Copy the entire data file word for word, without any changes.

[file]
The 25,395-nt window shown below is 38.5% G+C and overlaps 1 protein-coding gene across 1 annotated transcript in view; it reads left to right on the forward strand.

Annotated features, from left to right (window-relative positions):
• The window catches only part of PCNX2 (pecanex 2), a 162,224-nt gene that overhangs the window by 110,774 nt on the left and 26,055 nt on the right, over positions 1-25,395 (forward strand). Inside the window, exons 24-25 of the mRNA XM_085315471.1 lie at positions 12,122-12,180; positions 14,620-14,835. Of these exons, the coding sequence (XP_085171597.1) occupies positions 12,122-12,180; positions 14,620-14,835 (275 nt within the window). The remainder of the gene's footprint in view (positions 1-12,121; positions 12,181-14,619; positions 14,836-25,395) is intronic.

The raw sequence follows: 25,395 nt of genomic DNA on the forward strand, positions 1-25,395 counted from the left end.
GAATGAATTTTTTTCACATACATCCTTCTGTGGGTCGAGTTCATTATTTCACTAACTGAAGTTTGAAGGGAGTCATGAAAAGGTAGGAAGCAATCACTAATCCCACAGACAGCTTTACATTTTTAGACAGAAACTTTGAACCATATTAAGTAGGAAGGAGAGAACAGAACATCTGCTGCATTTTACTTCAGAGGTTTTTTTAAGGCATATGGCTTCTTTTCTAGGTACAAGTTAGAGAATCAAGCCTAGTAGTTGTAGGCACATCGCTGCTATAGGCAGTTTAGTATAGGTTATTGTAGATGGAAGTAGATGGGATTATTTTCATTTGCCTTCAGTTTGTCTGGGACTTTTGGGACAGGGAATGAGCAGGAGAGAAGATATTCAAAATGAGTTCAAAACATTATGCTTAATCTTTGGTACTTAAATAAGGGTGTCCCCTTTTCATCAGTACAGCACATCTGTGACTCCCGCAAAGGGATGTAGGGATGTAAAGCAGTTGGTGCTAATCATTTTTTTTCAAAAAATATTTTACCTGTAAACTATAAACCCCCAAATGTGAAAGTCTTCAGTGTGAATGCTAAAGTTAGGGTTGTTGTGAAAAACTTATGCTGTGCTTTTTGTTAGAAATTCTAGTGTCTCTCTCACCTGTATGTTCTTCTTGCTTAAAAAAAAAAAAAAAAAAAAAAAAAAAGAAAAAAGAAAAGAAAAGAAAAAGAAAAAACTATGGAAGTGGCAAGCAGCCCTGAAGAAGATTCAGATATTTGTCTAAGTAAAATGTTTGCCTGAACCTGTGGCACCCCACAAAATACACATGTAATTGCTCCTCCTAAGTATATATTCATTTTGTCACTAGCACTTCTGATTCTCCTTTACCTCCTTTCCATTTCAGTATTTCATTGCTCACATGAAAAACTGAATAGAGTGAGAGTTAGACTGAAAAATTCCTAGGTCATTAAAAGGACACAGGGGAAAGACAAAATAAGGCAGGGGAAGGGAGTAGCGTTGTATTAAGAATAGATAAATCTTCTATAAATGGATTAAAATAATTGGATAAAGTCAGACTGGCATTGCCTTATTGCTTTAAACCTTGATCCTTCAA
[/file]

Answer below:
The 25,395-nt window shown below is 38.5% G+C and overlaps 1 protein-coding gene across 1 annotated transcript in view; it reads left to right on the forward strand.

Annotated features, from left to right (window-relative positions):
• The window catches only part of PCNX2 (pecanex 2), a 162,224-nt gene that overhangs the window by 110,774 nt on the left and 26,055 nt on the right, over positions 1-25,395 (forward strand). Inside the window, exons 24-25 of the mRNA XM_085315471.1 lie at positions 12,122-12,180; positions 14,620-14,835. Of these exons, the coding sequence (XP_085171597.1) occupies positions 12,122-12,180; positions 14,620-14,835 (275 nt within the window). The remainder of the gene's footprint in view (positions 1-12,121; positions 12,181-14,619; positions 14,836-25,395) is intronic.

The raw sequence follows: 25,395 nt of genomic DNA on the forward strand, positions 1-25,395 counted from the left end.
GAATGAATTTTTTTCACATACATCCTTCTGTGGGTCGAGTTCATTATTTCACTAACTGAAGTTTGAAGGGAGTCATGAAAAGGTAGGAAGCAATCACTAATCCCACAGACAGCTTTACATTTTTAGACAGAAACTTTGAACCATATTAAGTAGGAAGGAGAGAACAGAACATCTGCTGCATTTTACTTCAGAGGTTTTTTTAAGGCATATGGCTTCTTTTCTAGGTACAAGTTAGAGAATCAAGCCTAGTAGTTGTAGGCACATCGCTGCTATAGGCAGTTTAGTATAGGTTATTGTAGATGGAAGTAGATGGGATTATTTTCATTTGCCTTCAGTTTGTCTGGGACTTTTGGGACAGGGAATGAGCAGGAGAGAAGATATTCAAAATGAGTTCAAAACATTATGCTTAATCTTTGGTACTTAAATAAGGGTGTCCCCTTTTCATCAGTACAGCACATCTGTGACTCCCGCAAAGGGATGTAGGGATGTAAAGCAGTTGGTGCTAATCATTTTTTTTCAAAAAATATTTTACCTGTAAACTATAAACCCCCAAATGTGAAAGTCTTCAGTGTGAATGCTAAAGTTAGGGTTGTTGTGAAAAACTTATGCTGTGCTTTTTGTTAGAAATTCTAGTGTCTCTCTCACCTGTATGTTCTTCTTGCTTAAAAAAAAAAAAAAAAAAAAAAAAAAAGAAAAAAGAAAAGAAAAGAAAAAGAAAAAACTATGGAAGTGGCAAGCAGCCCTGAAGAAGATTCAGATATTTGTCTAAGTAAAATGTTTGCCTGAACCTGTGGCACCCCACAAAATACACATGTAATTGCTCCTCCTAAGTATATATTCATTTTGTCACTAGCACTTCTGATTCTCCTTTACCTCCTTTCCATTTCAGTATTTCATTGCTCACATGAAAAACTGAATAGAGTGAGAGTTAGACTGAAAAATTCCTAGGTCATTAAAAGGACACAGGGGAAAGACAAAATAAGGCAGGGGAAGGGAGTAGCGTTGTATTAAGAATAGATAAATCTTCTATAAATGGATTAAAATAATTGGATAAAGTCAGACTGGCATTGCCTTATTGCTTTAAACCTTGATCCTTCAA